Industry trade association PlasticsEurope has hit out at a report published in June by the German Federal Ministry for the Environment (Umweltbundesamt or UBA) recommending that producers and users of bisphenol A adopt alternatives as a precautionary measure.
The report, published June 9. recommends that BPA producers and users switch to alternatives. But Brussels-based PlasticsEurope claims that is a misinterpretation of the European Union's precautionary principle.
The precautionary principle should only be applied if the insecurities in the assessment of a risk are large, for example, when scientific data is either unavailable or insufficient, the trade group said.
However, there is an extensive scientific database on BPA, and experts can assess associated risks comparably well, it said.
On that basis, there is no reason to introduce further restrictions on BPA use, the group said.
The UBA recommendation would replace a well-characterized risk with an unpredictable risk. Providing the necessary scientific data to enable a comprehensive understanding of all relevant aspects of a chemical substance is one of the basic pillars in European safety assessment, said PlasticsEurope.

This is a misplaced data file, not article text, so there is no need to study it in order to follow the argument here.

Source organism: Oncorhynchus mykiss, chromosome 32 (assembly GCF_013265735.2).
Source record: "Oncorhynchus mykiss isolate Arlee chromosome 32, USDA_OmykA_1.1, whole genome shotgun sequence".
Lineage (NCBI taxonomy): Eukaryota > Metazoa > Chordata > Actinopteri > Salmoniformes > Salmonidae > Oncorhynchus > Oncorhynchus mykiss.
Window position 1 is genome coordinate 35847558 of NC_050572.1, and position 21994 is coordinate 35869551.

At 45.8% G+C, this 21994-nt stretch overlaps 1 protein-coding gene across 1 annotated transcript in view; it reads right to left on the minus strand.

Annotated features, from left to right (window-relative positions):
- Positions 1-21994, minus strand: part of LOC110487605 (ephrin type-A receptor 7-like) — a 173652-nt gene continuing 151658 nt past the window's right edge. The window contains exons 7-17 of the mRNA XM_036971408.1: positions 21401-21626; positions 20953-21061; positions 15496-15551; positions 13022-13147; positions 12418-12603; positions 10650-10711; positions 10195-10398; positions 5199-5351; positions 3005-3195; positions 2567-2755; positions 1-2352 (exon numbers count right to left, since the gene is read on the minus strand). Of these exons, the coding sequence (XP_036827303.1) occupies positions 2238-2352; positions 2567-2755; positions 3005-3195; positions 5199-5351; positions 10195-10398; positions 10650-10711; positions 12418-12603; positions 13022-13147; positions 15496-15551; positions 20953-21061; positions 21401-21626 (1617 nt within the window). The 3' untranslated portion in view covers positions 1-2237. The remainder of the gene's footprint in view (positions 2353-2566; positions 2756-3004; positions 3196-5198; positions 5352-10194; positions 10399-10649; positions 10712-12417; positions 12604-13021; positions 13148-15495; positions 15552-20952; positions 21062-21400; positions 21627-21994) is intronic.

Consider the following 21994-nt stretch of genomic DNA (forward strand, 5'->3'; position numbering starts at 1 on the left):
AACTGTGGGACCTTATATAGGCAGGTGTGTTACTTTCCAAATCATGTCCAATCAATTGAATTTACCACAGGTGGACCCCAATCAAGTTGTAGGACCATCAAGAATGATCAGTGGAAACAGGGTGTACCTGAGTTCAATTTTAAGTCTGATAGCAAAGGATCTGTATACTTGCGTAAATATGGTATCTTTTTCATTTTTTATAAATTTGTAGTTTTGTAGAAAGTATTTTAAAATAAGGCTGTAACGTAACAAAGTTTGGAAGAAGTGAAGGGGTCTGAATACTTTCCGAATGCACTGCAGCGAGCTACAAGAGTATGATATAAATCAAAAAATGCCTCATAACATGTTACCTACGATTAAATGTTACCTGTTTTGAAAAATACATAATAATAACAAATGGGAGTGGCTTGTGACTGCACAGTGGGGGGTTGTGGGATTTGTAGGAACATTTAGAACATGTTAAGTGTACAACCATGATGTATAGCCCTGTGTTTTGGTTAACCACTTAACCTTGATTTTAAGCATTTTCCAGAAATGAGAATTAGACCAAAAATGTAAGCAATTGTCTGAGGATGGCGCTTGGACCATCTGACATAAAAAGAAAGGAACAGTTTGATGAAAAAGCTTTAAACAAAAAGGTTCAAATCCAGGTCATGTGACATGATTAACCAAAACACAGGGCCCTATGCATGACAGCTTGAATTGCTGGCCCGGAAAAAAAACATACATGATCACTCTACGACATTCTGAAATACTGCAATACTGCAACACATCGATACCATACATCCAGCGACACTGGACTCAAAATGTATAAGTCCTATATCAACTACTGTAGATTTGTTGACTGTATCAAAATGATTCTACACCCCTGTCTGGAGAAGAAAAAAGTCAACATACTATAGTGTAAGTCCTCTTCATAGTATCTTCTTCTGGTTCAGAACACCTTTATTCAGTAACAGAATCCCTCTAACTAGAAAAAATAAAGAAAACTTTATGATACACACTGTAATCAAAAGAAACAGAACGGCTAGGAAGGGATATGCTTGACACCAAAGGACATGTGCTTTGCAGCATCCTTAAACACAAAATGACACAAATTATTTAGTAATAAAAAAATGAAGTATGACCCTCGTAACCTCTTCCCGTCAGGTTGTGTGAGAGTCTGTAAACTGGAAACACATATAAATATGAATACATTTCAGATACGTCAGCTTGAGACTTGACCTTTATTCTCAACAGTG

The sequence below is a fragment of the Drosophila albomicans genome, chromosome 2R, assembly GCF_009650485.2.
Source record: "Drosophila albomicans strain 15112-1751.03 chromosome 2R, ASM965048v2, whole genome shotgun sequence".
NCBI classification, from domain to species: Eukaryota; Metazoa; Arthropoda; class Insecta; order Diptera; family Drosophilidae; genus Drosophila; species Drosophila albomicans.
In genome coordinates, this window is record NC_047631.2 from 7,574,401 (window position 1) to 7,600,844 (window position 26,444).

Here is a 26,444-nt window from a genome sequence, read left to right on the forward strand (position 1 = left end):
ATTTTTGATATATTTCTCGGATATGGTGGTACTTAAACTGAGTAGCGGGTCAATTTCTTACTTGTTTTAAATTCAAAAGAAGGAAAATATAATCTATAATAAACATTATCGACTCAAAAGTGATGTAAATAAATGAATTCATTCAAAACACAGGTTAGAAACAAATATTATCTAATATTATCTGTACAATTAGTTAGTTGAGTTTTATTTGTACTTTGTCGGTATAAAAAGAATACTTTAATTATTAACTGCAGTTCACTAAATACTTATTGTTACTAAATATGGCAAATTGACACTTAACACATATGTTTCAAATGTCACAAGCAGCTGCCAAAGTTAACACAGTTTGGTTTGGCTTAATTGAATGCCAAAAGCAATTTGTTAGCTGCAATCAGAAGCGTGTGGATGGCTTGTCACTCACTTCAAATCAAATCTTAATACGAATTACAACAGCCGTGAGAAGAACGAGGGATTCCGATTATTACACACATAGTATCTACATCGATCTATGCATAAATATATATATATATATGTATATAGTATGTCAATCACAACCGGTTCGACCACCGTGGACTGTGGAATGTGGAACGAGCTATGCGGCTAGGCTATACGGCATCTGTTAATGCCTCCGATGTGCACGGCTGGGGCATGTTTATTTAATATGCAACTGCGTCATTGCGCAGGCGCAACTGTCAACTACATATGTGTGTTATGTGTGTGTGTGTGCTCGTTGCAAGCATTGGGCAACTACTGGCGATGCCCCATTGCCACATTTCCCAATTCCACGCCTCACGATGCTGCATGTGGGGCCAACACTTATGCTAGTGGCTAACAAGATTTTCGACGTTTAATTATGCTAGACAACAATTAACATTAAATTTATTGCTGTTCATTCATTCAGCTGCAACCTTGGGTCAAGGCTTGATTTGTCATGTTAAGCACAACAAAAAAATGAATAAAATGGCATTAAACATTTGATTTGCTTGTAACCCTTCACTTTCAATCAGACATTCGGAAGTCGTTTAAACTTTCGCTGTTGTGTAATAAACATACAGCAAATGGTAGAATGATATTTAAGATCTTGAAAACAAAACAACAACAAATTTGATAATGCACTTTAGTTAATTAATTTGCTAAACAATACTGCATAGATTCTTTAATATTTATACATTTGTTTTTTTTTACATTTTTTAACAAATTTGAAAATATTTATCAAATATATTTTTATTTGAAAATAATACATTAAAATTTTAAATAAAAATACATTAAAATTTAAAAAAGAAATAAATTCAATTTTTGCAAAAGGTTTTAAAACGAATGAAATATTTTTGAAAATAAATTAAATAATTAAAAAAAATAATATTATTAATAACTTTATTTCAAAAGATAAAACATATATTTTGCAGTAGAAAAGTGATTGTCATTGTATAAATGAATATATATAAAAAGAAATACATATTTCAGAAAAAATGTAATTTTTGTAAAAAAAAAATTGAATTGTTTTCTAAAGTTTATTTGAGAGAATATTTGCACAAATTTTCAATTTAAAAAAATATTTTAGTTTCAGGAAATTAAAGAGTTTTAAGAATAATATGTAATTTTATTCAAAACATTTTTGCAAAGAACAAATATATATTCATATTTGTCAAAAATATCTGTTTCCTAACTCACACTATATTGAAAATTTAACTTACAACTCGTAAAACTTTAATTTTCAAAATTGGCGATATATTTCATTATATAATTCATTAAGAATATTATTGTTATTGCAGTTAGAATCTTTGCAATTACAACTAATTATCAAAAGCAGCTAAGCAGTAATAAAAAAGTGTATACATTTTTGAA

Also, it said UBA has not investigated the availability of alternative materials and their safety.
The report creates unnecessary anxiety for both the public and downstream users of BPA-based materials and damages the credibility of the existing regulatory assessment process, PlasticsEurope said.
Meanwhile the European Food and Safety Authority, which is charged with delivering scientific advice to the European Commission, has delayed its latest opinion on BPA until it reviews the most recent scientific findings. In March, EFSA outlined its draft opinion on BPA and requested submissions of any new, relevant evidence. Once it considers that new evidence, the EFSA will issue a final opinion.
New data includes the Stump study on possible neurodevelopmental effects of BPA and arguments supporting the Danish government's recent decision to ban it in food-contact materials for infants, EFSA said.
The Danish risk assessment and subsequent restrictions on BPA exposure of children up the age of 3 was based mainly on Stump findings, according to EFSA.